Activity in the European session is subdued. There may be more interest with US economic data today. The main feature is Yellen’s speech at Harvard’s Radcliffe Day at 1:15 PM ET. Her comments are particularly important because many recall her speech two months ago in NY, where she put the kibosh on the talk from several regional presidents about an April hike.
However, even though some are expecting her to be dovish again, we think the risks lie in the other direction. If anything, she confirms that conditions for another rate hike are nearly in place. There are two things that are different this time. First, Dudley confirmed that a June-July rate hike looked appropriate. For Yellen to lean in the opposite direction now strikes us as unprecedented. Second, it is not just the regional presidents, but Fed Governor Powell also was on message.
That said, we see asymmetrical risk. Confirmation of what is already understood might not create a strong market reaction even if it was not ahead of a long holiday weekend for the UK and US. As intimated, the market would likely respond stronger if Yellen was, in fact, dovish and contradicted the NY Fed President and a Governor. The dollar would suffer quickly (more than it would rise on reiterating what has already been said).
The US data includes a revision to Q1 GDP, which will include an estimate for Q1 corporate profits for the first time, and University of Michigan’s final May reading of consumer sentiment. Although there are still those, who argue that the US is headed for a recession, and may even see a fall in corporate profits as another tell, GDP numbers are strengthening. Q1 GDP is likely to be revised up from the 0.5% initial estimate to something closer to 1.0%. It is still poor, just not as poor, and it underscores unreliability of the initial estimate.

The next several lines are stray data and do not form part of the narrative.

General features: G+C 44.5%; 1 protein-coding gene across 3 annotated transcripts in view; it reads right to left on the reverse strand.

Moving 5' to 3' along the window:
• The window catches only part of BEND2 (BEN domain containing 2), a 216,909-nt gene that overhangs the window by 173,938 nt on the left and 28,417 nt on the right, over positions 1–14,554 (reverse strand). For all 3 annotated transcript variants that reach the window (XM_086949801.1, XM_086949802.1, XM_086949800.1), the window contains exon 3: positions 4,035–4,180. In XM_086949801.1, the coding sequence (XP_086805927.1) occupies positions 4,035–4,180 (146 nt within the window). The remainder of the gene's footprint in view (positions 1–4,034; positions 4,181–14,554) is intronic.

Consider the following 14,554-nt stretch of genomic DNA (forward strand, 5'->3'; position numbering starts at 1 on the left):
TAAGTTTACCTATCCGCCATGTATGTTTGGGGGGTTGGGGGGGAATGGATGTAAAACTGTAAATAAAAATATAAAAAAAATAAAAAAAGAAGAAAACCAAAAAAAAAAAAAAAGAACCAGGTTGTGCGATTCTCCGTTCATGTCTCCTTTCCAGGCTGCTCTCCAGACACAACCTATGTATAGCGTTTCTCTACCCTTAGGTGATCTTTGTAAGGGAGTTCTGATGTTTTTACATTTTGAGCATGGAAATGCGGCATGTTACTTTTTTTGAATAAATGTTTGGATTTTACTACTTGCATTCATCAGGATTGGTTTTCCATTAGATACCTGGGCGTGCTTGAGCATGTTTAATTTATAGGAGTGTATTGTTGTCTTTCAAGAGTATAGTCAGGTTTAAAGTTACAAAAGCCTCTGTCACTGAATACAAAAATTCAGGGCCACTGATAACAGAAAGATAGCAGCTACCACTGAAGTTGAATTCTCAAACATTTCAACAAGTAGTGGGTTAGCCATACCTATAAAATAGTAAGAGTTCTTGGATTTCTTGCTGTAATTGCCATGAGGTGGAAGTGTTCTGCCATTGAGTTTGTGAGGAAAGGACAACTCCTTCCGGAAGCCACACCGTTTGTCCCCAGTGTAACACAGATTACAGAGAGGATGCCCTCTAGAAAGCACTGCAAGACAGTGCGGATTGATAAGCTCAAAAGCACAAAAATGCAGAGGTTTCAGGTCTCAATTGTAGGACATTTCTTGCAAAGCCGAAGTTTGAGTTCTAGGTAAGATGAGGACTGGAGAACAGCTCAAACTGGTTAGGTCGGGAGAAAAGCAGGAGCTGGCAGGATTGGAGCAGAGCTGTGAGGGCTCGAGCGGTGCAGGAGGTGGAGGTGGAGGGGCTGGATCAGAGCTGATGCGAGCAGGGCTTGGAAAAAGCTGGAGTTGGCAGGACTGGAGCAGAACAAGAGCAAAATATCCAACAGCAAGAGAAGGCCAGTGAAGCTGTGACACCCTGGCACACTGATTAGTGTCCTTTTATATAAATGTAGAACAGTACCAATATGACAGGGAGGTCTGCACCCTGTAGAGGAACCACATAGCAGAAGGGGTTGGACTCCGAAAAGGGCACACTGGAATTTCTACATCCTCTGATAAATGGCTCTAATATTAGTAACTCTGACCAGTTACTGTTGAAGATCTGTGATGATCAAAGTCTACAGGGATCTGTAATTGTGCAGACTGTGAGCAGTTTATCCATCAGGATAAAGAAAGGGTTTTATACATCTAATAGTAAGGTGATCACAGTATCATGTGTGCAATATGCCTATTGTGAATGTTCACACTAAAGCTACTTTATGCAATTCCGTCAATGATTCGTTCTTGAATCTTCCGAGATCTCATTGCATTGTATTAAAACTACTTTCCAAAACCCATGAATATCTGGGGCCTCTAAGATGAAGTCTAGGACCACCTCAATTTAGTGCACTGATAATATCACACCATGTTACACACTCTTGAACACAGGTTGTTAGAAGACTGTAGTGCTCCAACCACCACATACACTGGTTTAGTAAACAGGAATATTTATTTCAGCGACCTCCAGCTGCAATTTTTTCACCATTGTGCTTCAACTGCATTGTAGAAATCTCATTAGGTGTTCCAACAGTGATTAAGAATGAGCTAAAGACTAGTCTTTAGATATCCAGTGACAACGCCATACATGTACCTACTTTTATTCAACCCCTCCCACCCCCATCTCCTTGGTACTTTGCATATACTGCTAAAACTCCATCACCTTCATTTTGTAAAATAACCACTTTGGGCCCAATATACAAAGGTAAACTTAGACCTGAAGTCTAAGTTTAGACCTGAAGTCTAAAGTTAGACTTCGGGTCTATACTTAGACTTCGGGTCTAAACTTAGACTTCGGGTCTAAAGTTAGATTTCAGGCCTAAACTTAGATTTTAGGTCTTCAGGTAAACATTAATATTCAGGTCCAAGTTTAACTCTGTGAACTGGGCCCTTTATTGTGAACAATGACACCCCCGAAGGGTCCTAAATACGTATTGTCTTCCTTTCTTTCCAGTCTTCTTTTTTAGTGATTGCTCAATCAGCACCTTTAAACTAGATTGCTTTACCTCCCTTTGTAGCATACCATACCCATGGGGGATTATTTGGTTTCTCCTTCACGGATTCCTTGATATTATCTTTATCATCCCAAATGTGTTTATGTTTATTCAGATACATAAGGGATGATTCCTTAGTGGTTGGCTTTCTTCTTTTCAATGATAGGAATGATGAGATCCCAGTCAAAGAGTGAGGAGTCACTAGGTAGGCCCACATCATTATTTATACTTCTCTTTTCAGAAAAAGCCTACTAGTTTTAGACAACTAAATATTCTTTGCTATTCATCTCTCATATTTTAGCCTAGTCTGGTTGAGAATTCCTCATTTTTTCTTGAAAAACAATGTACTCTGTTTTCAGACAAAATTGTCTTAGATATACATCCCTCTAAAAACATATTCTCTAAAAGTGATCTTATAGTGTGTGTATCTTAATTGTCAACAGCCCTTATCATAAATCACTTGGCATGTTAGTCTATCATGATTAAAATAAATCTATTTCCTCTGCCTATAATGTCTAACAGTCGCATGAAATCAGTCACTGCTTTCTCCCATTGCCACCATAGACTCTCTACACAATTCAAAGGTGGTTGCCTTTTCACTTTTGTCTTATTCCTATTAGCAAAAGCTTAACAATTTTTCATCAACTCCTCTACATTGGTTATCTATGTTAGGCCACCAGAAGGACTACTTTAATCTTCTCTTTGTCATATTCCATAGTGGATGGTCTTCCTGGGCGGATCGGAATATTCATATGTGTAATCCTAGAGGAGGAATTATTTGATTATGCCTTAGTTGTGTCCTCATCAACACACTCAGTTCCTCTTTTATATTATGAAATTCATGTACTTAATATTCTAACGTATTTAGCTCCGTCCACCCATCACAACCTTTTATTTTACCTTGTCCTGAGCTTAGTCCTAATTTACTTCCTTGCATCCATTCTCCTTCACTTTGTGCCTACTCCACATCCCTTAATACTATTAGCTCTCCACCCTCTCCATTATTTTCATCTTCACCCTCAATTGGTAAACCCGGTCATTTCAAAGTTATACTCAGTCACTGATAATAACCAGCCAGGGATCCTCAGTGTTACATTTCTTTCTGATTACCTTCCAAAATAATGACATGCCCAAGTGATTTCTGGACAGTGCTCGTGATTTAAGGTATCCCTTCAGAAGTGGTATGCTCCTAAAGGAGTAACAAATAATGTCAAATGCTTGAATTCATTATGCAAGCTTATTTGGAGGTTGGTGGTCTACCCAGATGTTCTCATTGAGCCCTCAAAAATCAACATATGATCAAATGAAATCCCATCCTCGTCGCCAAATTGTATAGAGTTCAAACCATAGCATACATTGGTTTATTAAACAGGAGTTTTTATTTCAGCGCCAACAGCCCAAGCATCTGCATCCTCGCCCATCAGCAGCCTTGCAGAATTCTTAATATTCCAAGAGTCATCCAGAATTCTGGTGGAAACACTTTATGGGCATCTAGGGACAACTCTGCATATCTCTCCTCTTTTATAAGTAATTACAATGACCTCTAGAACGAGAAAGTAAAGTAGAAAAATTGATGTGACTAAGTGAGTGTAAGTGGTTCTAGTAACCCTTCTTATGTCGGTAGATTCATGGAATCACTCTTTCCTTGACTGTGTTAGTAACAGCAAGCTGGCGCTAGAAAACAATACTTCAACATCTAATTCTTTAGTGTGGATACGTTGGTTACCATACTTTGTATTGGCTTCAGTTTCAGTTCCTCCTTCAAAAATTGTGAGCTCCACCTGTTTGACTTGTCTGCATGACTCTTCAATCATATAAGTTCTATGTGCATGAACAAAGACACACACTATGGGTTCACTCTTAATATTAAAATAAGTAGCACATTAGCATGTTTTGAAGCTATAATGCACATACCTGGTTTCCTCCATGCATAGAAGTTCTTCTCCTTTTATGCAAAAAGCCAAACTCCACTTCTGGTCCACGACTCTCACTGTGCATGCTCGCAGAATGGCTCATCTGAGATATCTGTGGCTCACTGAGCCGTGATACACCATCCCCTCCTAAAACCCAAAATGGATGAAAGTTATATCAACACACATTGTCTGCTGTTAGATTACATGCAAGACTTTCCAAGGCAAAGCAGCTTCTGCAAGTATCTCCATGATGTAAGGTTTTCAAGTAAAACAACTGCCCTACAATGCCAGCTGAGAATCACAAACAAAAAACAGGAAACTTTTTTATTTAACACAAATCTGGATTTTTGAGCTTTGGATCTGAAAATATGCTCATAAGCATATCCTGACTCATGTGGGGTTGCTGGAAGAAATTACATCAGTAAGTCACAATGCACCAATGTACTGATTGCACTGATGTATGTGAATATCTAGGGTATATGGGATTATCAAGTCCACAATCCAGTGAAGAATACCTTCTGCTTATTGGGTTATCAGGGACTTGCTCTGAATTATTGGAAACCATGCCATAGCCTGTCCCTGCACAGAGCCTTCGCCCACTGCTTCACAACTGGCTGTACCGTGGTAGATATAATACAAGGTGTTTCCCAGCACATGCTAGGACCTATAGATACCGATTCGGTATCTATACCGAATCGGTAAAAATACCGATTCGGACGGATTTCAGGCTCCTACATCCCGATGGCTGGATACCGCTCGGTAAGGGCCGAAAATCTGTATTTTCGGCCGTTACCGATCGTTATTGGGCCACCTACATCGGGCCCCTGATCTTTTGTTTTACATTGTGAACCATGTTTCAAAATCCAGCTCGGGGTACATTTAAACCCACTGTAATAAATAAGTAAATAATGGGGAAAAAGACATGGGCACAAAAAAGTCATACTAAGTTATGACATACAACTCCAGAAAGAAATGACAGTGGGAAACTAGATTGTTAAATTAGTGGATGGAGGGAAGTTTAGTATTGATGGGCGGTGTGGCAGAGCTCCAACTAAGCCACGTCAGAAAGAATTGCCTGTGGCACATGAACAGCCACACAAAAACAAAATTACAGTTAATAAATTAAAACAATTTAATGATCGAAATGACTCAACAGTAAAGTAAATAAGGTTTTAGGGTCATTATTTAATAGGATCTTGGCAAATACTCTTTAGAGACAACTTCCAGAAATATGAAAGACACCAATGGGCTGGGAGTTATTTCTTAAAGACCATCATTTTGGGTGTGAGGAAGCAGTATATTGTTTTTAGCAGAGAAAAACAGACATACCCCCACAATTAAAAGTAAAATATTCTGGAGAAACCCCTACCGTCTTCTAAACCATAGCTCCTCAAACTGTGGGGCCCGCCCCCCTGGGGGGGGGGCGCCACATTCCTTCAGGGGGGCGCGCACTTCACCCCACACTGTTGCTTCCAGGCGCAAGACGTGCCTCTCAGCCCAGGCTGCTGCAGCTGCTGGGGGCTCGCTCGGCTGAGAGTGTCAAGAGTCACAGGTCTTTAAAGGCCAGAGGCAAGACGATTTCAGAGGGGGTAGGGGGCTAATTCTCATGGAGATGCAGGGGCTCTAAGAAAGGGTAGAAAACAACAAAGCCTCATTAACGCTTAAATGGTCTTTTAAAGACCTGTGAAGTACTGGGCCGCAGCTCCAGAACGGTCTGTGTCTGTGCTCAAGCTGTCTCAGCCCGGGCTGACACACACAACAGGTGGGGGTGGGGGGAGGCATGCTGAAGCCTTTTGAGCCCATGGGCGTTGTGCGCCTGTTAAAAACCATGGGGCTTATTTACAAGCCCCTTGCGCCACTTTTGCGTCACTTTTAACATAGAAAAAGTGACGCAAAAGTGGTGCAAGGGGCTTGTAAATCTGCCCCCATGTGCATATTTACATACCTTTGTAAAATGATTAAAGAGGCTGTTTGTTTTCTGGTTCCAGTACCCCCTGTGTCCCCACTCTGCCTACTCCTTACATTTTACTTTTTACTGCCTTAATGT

Meanwhile, more important than the past Q1 is the current Q2. Estimates for growth have been increasing. The Atlanta Fed’s GDPNow tracker now stands at 2.9% SAAR. Private investment could be a small contributor rather than a drag on growth, and net exports may be less of a drag, according to the data released in recent days. Next week’s employment data are the focus, but strike activity may obscure the trends while consumption data including April PCE and May auto sales may be ultimately more important.
Polish central bank releases minutes. Despite concerns that the new MPC would be really dovish, the bank has keep rates steady all year. A new central bank chief (Glapinski) will be in place next month, and markets will be watching to see how dovish he leans. Last week, he said borrowing costs are at the “right” level and that further easing would pose risks to financial stability.
Colombian central bank is expected to hike rates 25 bp to 7.25%. However, the market is split. Of the 32 analysts polled by Bloomberg, 3 see a 50 bp hike, 23 see a 25 bp hike, and 6 see no hike. CPI rose 7.9% y/y in April, well above the 2-4% target range and justifying another rate hike. Finance Minister Cardenas shows little concern about a weaker peso, though it poses some upside risks to inflation.